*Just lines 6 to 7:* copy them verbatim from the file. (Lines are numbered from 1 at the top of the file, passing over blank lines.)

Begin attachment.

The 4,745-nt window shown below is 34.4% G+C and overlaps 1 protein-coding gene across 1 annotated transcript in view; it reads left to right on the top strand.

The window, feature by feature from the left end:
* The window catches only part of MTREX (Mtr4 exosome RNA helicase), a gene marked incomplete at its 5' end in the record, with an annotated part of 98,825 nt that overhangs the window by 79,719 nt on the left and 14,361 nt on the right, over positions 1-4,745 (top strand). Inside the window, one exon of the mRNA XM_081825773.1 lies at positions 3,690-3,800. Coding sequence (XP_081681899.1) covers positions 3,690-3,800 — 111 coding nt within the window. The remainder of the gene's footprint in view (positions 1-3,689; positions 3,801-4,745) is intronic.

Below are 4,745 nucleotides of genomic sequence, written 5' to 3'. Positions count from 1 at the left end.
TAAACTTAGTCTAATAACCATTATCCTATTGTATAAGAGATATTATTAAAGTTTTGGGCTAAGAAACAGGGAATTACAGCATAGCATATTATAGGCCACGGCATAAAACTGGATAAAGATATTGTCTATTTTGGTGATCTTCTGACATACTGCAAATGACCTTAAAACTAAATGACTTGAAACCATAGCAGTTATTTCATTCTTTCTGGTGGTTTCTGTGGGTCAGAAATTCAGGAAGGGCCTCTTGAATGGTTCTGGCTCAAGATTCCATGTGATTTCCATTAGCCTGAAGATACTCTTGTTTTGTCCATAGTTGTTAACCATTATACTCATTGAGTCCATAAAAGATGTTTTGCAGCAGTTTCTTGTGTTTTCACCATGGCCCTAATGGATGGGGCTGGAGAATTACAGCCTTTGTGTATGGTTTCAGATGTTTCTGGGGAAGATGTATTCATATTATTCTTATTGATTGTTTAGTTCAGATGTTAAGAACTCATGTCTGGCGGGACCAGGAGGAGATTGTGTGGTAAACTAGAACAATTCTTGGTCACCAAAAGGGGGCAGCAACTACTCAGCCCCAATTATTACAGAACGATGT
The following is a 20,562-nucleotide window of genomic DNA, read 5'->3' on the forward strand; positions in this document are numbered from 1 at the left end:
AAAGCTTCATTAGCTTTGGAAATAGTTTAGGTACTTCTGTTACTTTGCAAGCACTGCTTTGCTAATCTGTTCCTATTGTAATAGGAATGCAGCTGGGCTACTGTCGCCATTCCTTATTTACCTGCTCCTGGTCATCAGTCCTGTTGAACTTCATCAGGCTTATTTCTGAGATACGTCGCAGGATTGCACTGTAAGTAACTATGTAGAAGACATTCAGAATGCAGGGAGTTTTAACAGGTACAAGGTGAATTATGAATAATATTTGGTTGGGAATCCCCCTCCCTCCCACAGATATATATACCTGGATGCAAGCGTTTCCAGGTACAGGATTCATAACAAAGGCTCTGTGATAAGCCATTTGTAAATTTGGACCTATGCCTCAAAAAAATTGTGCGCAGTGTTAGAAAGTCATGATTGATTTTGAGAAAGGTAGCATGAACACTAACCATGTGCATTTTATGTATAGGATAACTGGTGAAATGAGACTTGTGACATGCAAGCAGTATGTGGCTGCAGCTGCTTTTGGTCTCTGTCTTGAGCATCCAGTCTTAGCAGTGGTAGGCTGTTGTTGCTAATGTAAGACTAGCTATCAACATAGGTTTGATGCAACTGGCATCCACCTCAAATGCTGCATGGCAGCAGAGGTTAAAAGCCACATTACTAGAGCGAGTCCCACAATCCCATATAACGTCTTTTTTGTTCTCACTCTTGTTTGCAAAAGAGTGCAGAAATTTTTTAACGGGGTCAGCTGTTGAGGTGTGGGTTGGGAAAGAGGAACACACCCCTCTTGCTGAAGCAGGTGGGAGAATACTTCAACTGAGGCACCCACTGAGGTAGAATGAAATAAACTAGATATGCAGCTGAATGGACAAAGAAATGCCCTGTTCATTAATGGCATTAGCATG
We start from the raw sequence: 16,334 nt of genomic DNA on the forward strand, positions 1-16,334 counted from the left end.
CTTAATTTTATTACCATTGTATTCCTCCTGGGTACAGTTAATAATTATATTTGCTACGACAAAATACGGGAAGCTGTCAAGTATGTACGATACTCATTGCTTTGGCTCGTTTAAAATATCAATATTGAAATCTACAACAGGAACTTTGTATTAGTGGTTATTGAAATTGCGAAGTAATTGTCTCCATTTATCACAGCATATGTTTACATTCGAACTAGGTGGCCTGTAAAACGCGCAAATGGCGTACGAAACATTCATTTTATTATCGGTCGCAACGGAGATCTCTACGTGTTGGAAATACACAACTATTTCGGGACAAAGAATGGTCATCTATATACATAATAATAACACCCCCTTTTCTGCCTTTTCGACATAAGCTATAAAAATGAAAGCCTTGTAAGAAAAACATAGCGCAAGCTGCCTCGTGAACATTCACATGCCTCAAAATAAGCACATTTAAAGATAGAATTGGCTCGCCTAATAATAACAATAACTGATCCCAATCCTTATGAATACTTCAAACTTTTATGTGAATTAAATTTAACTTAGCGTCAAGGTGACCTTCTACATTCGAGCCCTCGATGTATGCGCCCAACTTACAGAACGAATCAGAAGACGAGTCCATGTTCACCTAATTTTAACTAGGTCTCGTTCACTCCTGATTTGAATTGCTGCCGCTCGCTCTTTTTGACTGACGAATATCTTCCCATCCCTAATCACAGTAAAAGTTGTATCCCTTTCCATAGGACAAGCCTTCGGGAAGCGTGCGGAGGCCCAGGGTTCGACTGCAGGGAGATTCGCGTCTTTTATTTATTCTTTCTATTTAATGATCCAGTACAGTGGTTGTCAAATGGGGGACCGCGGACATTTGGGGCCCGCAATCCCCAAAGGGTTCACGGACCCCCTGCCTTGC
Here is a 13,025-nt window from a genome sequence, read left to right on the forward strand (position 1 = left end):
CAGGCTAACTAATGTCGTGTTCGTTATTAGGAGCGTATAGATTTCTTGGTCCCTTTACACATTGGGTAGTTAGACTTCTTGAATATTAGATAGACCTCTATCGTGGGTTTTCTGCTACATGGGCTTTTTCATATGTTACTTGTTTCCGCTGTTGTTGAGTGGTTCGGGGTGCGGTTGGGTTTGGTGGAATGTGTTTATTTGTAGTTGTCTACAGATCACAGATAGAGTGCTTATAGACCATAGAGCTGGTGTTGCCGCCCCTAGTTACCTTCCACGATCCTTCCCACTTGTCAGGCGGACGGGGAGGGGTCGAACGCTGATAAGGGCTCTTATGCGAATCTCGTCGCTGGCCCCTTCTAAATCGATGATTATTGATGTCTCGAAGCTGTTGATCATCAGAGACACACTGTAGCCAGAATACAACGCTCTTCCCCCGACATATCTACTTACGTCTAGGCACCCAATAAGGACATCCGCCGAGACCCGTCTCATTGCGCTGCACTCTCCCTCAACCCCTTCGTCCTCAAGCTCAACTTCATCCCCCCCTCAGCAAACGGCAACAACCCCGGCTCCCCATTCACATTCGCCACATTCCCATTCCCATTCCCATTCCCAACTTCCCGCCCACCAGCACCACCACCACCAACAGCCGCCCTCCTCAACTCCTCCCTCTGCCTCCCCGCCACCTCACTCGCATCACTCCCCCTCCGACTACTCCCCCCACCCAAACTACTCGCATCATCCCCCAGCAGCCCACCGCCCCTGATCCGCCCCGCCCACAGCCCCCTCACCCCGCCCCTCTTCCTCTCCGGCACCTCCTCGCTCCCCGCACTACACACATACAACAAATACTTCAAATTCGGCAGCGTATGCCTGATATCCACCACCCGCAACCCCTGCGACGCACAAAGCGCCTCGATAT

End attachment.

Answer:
The following is a 20,562-nucleotide window of genomic DNA, read 5'->3' on the forward strand; positions in this document are numbered from 1 at the left end:
AAAGCTTCATTAGCTTTGGAAATAGTTTAGGTACTTCTGTTACTTTGCAAGCACTGCTTTGCTAATCTGTTCCTATTGTAATAGGAATGCAGCTGGGCTACTGTCGCCATTCCTTATTTACCTGCTCCTGGTCATCAGTCCTGTTGAACTTCATCAGGCTTATTTCTGAGATACGTCGCAGGATTGCACTGTAAGTAACTATGTAGAAGACATTCAGAATGCAGGGAGTTTTAACAGGTACAAGGTGAATTATGAATAATATTTGGTTGGGAATCCCCCTCCCTCCCACAGATATATATACCTGGATGCAAGCGTTTCCAGGTACAGGATTCATAACAAAGGCTCTGTGATAAGCCATTTGTAAATTTGGACCTATGCCTCAAAAAAATTGTGCGCAGTGTTAGAAAGTCATGATTGATTTTGAGAAAGGTAGCATGAACACTAACCATGTGCATTTTATGTATAGGATAACTGGTGAAATGAGACTTGTGACATGCAAGCAGTATGTGGCTGCAGCTGCTTTTGGTCTCTGTCTTGAGCATCCAGTCTTAGCAGTGGTAGGCTGTTGTTGCTAATGTAAGACTAGCTATCAACATAGGTTTGATGCAACTGGCATCCACCTCAAATGCTGCATGGCAGCAGAGGTTAAAAGCCACATTACTAGAGCGAGTCCCACAATCCCATATAACGTCTTTTTTGTTCTCACTCTTGTTTGCAAAAGAGTGCAGAAATTTTTTAACGGGGTCAGCTGTTGAGGTGTGGGTTGGGAAAGAGGAACACACCCCTCTTGCTGAAGCAGGTGGGAGAATACTTCAACTGAGGCACCCACTGAGGTAGAATGAAATAAACTAGATATGCAGCTGAATGGACAAAGAAATGCCCTGTTCATTAATGGCATTAGCATG